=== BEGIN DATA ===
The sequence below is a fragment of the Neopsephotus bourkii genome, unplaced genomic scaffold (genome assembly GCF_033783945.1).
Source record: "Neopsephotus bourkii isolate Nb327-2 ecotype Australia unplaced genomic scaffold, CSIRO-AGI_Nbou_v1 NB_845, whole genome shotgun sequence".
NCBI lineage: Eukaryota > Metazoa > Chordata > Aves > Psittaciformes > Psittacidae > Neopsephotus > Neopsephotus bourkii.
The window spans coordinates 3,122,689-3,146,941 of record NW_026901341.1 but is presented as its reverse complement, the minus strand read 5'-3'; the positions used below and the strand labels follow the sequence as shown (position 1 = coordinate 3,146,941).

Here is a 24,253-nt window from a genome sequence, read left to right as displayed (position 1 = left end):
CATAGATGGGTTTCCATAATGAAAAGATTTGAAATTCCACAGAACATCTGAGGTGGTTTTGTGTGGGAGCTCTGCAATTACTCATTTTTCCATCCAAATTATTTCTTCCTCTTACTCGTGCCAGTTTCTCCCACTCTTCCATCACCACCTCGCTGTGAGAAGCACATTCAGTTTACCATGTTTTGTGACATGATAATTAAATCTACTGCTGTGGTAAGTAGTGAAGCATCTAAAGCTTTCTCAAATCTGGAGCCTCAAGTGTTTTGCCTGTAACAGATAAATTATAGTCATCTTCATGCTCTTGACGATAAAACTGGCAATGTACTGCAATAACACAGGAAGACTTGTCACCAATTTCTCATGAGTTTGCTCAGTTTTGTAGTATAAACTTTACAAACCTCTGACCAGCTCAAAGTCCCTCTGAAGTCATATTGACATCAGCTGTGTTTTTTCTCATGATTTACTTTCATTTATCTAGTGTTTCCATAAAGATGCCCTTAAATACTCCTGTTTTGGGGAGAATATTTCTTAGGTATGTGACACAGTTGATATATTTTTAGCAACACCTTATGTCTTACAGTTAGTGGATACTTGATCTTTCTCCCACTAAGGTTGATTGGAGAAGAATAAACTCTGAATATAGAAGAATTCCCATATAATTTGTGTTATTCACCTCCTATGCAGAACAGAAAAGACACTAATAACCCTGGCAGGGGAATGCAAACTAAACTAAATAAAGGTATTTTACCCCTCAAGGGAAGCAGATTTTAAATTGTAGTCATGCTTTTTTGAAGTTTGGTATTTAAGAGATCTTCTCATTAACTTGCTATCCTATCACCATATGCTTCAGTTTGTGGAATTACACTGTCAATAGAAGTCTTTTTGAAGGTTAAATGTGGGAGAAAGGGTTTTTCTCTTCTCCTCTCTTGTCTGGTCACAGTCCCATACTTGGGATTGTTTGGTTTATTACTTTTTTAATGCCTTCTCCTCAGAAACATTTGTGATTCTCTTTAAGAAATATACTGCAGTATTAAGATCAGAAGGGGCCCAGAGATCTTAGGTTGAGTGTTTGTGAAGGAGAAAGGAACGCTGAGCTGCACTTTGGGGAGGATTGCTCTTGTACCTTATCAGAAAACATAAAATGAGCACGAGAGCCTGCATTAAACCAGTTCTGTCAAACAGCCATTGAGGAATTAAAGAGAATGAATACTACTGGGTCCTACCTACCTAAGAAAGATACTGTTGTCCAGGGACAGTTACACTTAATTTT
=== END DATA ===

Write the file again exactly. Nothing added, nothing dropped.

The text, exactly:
The sequence below is a fragment of the Neopsephotus bourkii genome, unplaced genomic scaffold (genome assembly GCF_033783945.1).
Source record: "Neopsephotus bourkii isolate Nb327-2 ecotype Australia unplaced genomic scaffold, CSIRO-AGI_Nbou_v1 NB_845, whole genome shotgun sequence".
NCBI lineage: Eukaryota > Metazoa > Chordata > Aves > Psittaciformes > Psittacidae > Neopsephotus > Neopsephotus bourkii.
The window spans coordinates 3,122,689-3,146,941 of record NW_026901341.1 but is presented as its reverse complement, the minus strand read 5'-3'; the positions used below and the strand labels follow the sequence as shown (position 1 = coordinate 3,146,941).

Here is a 24,253-nt window from a genome sequence, read left to right as displayed (position 1 = left end):
CATAGATGGGTTTCCATAATGAAAAGATTTGAAATTCCACAGAACATCTGAGGTGGTTTTGTGTGGGAGCTCTGCAATTACTCATTTTTCCATCCAAATTATTTCTTCCTCTTACTCGTGCCAGTTTCTCCCACTCTTCCATCACCACCTCGCTGTGAGAAGCACATTCAGTTTACCATGTTTTGTGACATGATAATTAAATCTACTGCTGTGGTAAGTAGTGAAGCATCTAAAGCTTTCTCAAATCTGGAGCCTCAAGTGTTTTGCCTGTAACAGATAAATTATAGTCATCTTCATGCTCTTGACGATAAAACTGGCAATGTACTGCAATAACACAGGAAGACTTGTCACCAATTTCTCATGAGTTTGCTCAGTTTTGTAGTATAAACTTTACAAACCTCTGACCAGCTCAAAGTCCCTCTGAAGTCATATTGACATCAGCTGTGTTTTTTCTCATGATTTACTTTCATTTATCTAGTGTTTCCATAAAGATGCCCTTAAATACTCCTGTTTTGGGGAGAATATTTCTTAGGTATGTGACACAGTTGATATATTTTTAGCAACACCTTATGTCTTACAGTTAGTGGATACTTGATCTTTCTCCCACTAAGGTTGATTGGAGAAGAATAAACTCTGAATATAGAAGAATTCCCATATAATTTGTGTTATTCACCTCCTATGCAGAACAGAAAAGACACTAATAACCCTGGCAGGGGAATGCAAACTAAACTAAATAAAGGTATTTTACCCCTCAAGGGAAGCAGATTTTAAATTGTAGTCATGCTTTTTTGAAGTTTGGTATTTAAGAGATCTTCTCATTAACTTGCTATCCTATCACCATATGCTTCAGTTTGTGGAATTACACTGTCAATAGAAGTCTTTTTGAAGGTTAAATGTGGGAGAAAGGGTTTTTCTCTTCTCCTCTCTTGTCTGGTCACAGTCCCATACTTGGGATTGTTTGGTTTATTACTTTTTTAATGCCTTCTCCTCAGAAACATTTGTGATTCTCTTTAAGAAATATACTGCAGTATTAAGATCAGAAGGGGCCCAGAGATCTTAGGTTGAGTGTTTGTGAAGGAGAAAGGAACGCTGAGCTGCACTTTGGGGAGGATTGCTCTTGTACCTTATCAGAAAACATAAAATGAGCACGAGAGCCTGCATTAAACCAGTTCTGTCAAACAGCCATTGAGGAATTAAAGAGAATGAATACTACTGGGTCCTACCTACCTAAGAAAGATACTGTTGTCCAGGGACAGTTACACTTAATTTT